Saturday, October 24, 2009

Is WIndows 7 still a Crossgrade? Yes.

While most people hear about the Linux and Apple fanatics in the news and various reports, very, very few times is the subject of Windows Fanatics brought up. Oh yes, they do exist. Just as Linux Fanatics and Apple Fanatics can't be told left from right, Windows fanatics shove their noses in a book and automatically declare everybody else wrong, clueless, idiot, and so on. I got a good dose of this when correcting somebody recently that their Windows 7 upgrade... wasn't an upgrade. It was a crossgrade.

Thing is, upgrades don't actually exist in the Windows world. They don't. This is not an opinion. This is not up for an argument. Windows Upgrades do not exist.

It is, however, possible to crossgrade across different versions of Windows. What you can do is trade the problems of one Windows system for the problems of another Windows system. In Windows 95 you traded the small size of the Operating System for increased bulk. I don't mean just amount of space taken up on the hard-drive, I mean the performance of the OS as well. Windows 98 didn't have high system requirements... but it couldn't run on some really low end computers that Win95 could.

From Windows 98 to Windows ME, Users traded off relative stability for better media controls. From Windows ME to 2000, users got better stability, but a server and work-space oriented system. From ME to Xp, users traded off system lightness for ever larger amounts of bloat. From 2000 to Xp, users traded in service pack numbers for what was the exact same operating system. From Xp to Vista, users once again traded in performance for bloat. Then from Vista to Windows 7, once again, it's the exact same operating system... but users trade off even more freedoms of use. Seriously, read the Windows 7 Licensing agreement. Nobody is purchasing the software, everybody is renting it.

Now, in being correct, this also means you'll find crossgrades in Linux and Apple. OF course, you might be thinking I'm going to say that converting from Gnome to KDE is an upgrade... and you might think that replacing that BSD based Unix with a Linux based system is an upgrade... but they are not. Those are crossgrades. It's trading off one interface for another, one system for another, personal opinions aside.

Apple, strangely enough, gets this aspect of computers. They made fun of it on a recent ad. Everything that's happening with Windows 7 now has pretty much been promised before. Lets be honest here, Microsoft's not exactly known for corporate reliability now... are they?

Thus I maintain that the only way you can upgrade from a Windows system is to get a Non-Microsoft Operating System.

Ignoring the social factors, such as licenses and freedom to use, just think about things from a performance and hardware perspective. If you around the Top500 supercomputer users, you'll find that from a performance standpoint, Windows doesn't compete with Linux on a processing basis. If you ask around Netcraft about servers, you'll find that Microsoft's not competitive when it comes to putting webpages online. If you ask the London Stock Exchange what they thought about Windows, you'll find that one of the worlds large financial institutions gave it a failing grade. If you ask Infinity Ward about Servers, you'll quickly find that rather than face the embarrassing question of why they use Linux servers and won't produce a Linux client, they just took dedicated servers away. No, stop laughing. I've brought this up before. Virtually all game developers and publishers don't use Windows to host multiplayer games. The Windows platform just isn't up to the task. So, they use Linux. But they won't produce a Linux client.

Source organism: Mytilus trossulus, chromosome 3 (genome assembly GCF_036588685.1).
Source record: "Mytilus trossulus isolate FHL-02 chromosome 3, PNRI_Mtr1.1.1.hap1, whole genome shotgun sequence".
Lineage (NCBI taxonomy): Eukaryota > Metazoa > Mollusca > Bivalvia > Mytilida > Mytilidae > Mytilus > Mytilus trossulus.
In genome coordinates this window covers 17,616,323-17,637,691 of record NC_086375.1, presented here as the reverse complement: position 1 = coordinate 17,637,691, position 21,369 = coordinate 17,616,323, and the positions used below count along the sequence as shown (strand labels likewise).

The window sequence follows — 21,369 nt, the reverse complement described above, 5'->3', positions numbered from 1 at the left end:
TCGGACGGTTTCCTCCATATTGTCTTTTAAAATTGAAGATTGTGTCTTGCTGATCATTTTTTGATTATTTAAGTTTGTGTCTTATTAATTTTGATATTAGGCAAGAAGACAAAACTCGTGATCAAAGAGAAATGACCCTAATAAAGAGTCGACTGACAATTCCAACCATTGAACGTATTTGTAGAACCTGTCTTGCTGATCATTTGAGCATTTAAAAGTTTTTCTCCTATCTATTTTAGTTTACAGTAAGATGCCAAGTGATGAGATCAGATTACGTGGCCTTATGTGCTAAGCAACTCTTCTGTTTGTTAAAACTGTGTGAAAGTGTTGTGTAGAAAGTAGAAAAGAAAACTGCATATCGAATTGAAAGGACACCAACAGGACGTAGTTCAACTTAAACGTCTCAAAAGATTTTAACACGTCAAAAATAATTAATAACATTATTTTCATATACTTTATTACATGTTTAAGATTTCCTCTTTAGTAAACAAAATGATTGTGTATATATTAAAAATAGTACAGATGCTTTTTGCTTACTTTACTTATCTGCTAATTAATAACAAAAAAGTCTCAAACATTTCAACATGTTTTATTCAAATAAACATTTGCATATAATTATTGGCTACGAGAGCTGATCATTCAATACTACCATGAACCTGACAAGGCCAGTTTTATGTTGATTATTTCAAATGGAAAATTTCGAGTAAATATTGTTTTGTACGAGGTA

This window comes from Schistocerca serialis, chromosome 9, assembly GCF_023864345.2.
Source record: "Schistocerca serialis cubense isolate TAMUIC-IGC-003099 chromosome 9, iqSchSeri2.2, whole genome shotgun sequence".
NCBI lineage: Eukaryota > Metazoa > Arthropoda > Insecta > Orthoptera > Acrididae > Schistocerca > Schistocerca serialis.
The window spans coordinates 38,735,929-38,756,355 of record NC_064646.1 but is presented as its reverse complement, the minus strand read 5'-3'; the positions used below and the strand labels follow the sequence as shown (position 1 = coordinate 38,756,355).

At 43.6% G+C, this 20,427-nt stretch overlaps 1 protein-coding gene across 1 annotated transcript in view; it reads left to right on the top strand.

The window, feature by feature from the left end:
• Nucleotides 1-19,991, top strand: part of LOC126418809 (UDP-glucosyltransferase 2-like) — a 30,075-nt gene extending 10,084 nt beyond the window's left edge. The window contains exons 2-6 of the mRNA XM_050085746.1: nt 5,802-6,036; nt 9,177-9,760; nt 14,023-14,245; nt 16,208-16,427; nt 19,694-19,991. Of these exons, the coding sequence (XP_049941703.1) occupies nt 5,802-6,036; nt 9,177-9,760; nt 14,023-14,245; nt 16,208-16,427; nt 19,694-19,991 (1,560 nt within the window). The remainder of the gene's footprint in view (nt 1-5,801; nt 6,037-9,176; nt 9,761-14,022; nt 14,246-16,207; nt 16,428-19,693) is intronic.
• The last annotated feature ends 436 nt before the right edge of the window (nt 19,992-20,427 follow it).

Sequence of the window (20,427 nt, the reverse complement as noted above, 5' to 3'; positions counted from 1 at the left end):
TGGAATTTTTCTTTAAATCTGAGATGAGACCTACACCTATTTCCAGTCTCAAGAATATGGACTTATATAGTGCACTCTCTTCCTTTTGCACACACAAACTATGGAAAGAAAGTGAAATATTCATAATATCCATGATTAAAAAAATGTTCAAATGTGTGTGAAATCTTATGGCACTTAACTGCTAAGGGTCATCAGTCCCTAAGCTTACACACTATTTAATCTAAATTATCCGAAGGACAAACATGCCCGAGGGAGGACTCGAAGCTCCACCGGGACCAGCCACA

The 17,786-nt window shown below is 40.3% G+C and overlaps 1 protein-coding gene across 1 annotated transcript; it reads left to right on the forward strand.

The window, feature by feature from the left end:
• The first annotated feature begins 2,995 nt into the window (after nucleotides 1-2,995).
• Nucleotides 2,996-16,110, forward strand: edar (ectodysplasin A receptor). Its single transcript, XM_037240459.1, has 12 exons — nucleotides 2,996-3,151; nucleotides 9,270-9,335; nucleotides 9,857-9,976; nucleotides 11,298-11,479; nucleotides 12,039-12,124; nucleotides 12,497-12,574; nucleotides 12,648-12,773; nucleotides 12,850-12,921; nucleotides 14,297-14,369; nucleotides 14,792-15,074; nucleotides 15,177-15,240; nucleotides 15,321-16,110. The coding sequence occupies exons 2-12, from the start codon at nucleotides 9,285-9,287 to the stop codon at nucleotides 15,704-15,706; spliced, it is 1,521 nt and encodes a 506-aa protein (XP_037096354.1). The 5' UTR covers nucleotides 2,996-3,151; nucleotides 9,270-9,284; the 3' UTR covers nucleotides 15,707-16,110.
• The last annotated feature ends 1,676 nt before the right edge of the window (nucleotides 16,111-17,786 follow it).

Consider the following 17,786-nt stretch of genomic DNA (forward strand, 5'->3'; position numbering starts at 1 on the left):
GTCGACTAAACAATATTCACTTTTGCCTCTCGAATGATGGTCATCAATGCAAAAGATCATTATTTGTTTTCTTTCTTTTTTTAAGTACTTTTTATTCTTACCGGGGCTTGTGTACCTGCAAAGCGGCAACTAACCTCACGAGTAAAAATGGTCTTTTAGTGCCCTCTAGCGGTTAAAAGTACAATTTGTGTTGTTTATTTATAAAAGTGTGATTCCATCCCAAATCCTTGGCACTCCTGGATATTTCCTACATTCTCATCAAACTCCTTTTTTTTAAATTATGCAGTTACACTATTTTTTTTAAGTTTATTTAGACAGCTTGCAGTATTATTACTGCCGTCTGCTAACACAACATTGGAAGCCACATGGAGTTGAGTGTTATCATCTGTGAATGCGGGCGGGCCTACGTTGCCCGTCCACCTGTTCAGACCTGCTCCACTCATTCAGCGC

Even though, as Phoronix found out, games running under Linux are generally faster than the same code running under windows. And no link this time, you'll have to go dig it up yourself.

Then there is the security aspect. People can say all they want about the number of holes found and patched in various operating systems. What actually matters is the number of virus's that actually make it into the wild. Once again, Windows comes up short. The list of known virus's in the wild lists into the hundreds each day, while Linux, BSD, OSX, and pretty much everybody else chugs along peacefully.

Then there's the price aspect. Typically in the past Apple's were much more expensive options than a white-box Windows computer. If you want to buy a good Apple with a decent graphics card, be prepared to shell out some cash. That being said, Apple's most recent OS is just $29.00. Microsoft's entry starts at $300 if you were to buy just the entry level version outright. Course, that's not exactly fair to Apple is it, since you can only (theoretically), install Snow Leopard onto a pre-existing OSX install. The Home Premium Upgrade is $119, and that's still not being fair to Apple since it's OS doesn't come in a limited edition. If you want the Windows 7 Ultimate Upgrade, the equivalent of what Snow Leopard is, you'd be looking at a massive $319 charge to get it retail.

So, once again, it's not really an upgrade there either. Of course, the pricing is intentional. Microsoft doesn't want people buying copies of Windows 7 to put on existing computers. Microsoft wants people to buy new computers with copies of Windows 7 pre-loaded.

Now, I could go on, but at this point it's be like taking a Mac-Truck and putting it through an already burnt down building. From all perspectives, Windows 7 isn't an upgrade from previous versions of Windows. It's just another crossgrade. And in comparison to it's competitors?

It's still a downgrade.
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